If you’re unfamiliar with vernal pools, you’re not the only one. Dr. Mark Southerland, a renowned ecologist in Maryland, says it’s normal for people to not know what vernal pools are, or how they can support biodiversity.
Dr. Southerland began his work in vernal pools by asking “what issue are we not addressing.” He went on to launch two workshops for Maryland Water Monitoring Council (MWMC) to move vernal pools front and center in the field of water management. MWMC also created a task force with state agencies to see how vernal pools can be better protected and managed across the state.
What is a vernal pool, you’re wondering? They are “temporary wetlands” as Dr. Southerland says. These temporary wetlands provide habitat for animals, such as frogs and salamanders, that need to lay their eggs in water that is free from fish that would eat them. Then these new frogs and salamanders leave the vernal pool to lead a life on land. “They’re sort of like an ecosystem in your backyard.”
Vernal pools are seasonal depressional wetlands that occur under the Mediterranean climate conditions of the West Coast and in glaciated areas of northeastern and midwestern states. They are covered by shallow water for variable periods from winter to spring, but may be completely dry for most of the summer and fall. — Environmental Protection Agency, epa.gov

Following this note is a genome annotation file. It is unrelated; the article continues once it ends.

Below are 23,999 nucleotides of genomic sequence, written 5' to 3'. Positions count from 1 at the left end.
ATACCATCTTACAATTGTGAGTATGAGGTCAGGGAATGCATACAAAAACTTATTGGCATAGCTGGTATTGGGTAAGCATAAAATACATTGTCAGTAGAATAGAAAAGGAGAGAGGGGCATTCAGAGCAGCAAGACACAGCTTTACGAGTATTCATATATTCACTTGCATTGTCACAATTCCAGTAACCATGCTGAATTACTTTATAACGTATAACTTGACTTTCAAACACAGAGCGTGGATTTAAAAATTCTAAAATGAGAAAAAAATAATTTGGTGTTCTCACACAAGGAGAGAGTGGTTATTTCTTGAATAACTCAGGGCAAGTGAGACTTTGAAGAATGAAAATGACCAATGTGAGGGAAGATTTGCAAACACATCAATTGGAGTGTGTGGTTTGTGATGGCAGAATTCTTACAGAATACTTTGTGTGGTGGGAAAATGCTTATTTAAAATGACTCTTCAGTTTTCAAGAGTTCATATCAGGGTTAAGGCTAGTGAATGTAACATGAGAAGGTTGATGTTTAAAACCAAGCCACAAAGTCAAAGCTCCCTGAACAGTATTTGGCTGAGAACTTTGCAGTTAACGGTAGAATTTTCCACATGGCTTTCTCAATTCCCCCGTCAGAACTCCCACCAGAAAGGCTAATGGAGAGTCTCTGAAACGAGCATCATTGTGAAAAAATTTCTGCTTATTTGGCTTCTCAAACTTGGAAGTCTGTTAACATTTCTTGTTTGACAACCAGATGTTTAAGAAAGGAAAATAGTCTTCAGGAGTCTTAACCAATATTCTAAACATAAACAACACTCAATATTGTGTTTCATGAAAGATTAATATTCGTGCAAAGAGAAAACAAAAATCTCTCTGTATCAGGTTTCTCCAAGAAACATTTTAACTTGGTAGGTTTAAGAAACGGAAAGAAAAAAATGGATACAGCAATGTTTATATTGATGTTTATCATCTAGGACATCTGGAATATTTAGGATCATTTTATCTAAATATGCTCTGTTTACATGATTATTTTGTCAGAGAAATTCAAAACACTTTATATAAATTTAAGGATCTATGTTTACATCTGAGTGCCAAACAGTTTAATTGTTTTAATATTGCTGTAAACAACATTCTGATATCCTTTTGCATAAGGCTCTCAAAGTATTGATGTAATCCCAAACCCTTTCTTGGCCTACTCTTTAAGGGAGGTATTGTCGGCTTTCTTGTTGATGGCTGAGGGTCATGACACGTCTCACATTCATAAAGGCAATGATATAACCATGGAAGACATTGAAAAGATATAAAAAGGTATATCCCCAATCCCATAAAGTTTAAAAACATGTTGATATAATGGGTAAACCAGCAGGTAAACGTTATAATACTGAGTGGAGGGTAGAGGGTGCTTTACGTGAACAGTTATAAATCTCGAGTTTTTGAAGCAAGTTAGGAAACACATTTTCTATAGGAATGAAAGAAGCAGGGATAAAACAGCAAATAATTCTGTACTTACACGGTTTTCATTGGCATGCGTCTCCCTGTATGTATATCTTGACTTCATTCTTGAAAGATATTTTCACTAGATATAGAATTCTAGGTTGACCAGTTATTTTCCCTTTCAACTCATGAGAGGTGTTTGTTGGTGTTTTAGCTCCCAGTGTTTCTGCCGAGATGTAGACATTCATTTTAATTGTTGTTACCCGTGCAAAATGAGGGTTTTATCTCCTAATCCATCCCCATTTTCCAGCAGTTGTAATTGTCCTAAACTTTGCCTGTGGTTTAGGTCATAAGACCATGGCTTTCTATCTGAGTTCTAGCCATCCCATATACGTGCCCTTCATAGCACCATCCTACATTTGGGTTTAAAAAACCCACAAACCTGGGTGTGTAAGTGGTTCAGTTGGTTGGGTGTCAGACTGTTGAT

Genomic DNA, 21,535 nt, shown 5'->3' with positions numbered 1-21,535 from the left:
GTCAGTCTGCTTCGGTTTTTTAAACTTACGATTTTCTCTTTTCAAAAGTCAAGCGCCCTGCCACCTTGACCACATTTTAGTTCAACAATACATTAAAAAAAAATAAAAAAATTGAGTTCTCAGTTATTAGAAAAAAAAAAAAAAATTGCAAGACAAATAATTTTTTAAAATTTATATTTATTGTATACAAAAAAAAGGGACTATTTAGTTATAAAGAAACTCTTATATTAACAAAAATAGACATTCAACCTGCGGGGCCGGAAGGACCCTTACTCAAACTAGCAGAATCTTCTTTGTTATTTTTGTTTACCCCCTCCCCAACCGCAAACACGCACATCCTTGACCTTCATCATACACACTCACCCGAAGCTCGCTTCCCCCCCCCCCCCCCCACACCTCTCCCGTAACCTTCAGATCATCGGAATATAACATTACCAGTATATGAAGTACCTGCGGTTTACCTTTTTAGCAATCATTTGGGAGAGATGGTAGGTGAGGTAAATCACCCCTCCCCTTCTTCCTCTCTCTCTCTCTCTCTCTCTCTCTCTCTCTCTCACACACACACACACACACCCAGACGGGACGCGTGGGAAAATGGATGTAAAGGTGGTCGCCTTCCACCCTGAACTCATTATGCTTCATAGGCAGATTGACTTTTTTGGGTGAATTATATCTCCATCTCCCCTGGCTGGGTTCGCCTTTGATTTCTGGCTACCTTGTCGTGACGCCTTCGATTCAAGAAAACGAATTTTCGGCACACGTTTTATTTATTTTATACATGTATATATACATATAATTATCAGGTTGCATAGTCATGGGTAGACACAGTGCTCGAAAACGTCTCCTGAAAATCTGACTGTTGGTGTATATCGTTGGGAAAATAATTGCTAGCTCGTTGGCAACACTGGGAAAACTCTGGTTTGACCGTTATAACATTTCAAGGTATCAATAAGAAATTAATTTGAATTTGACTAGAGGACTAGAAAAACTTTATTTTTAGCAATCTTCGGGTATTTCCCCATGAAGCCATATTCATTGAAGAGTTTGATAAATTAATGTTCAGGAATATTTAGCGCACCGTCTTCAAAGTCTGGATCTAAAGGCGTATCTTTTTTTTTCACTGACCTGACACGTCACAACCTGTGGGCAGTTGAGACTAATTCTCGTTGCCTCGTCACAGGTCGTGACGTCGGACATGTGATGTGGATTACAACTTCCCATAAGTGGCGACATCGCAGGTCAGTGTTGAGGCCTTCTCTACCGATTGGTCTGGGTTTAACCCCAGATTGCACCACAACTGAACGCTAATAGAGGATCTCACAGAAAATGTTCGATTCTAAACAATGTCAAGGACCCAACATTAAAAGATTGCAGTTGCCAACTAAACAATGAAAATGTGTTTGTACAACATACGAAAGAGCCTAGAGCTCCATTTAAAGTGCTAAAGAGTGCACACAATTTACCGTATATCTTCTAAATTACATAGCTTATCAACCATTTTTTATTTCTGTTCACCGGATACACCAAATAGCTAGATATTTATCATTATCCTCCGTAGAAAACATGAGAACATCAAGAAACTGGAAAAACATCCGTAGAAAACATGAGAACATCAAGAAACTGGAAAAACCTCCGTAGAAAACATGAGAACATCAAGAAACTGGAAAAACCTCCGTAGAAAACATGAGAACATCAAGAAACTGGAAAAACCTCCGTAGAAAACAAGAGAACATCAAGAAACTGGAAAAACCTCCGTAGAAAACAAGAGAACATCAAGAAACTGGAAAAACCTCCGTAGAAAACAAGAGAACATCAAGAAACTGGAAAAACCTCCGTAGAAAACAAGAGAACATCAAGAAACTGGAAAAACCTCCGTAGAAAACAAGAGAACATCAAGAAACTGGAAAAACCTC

Vernal pools aren’t meant to last all year long—they typically fill in fall and dry in summer. With the installation of a new vernal pool at Howard County Conservancy, “the critters won’t find it until the fall [...] it’ll be an additional part of biodiversity for this property,[...] And it’ll be a great educational opportunity. The Conservancy itself - they have thousands of kids that come through every year, adults walk through there, they have this kiosk that tells them what a vernal pool is, and they’ll actually see one.” Other groups, such as the Patapsco Heritage Greenway, will use the new vernal pool for training volunteers on how to survey for vernal pools throughout the region. After receiving a grant from the Chesapeake Bay Trust, the Conservancy was able to contract Ecotone to build out the site and Howard EcoWorks to landscape the area and plant natives.
Dr. Southerland believes that education of the public and protection of these wetlands are the key tasks right now. “The idea is to put a spotlight on an underappreciated part of our ecosystem.” The Howard County Conservancy vernal pool exists as an example of what is possible, and with further research, Dr. Southerland plans to push for legislation to protect them in the state of Maryland.
We want to thank the Howard County Conservancy for contracting us on this project and the Chesapeake Bay Trust for funding. We would also like to thank Ecotone for their partnership to increase biodiversity on this special property.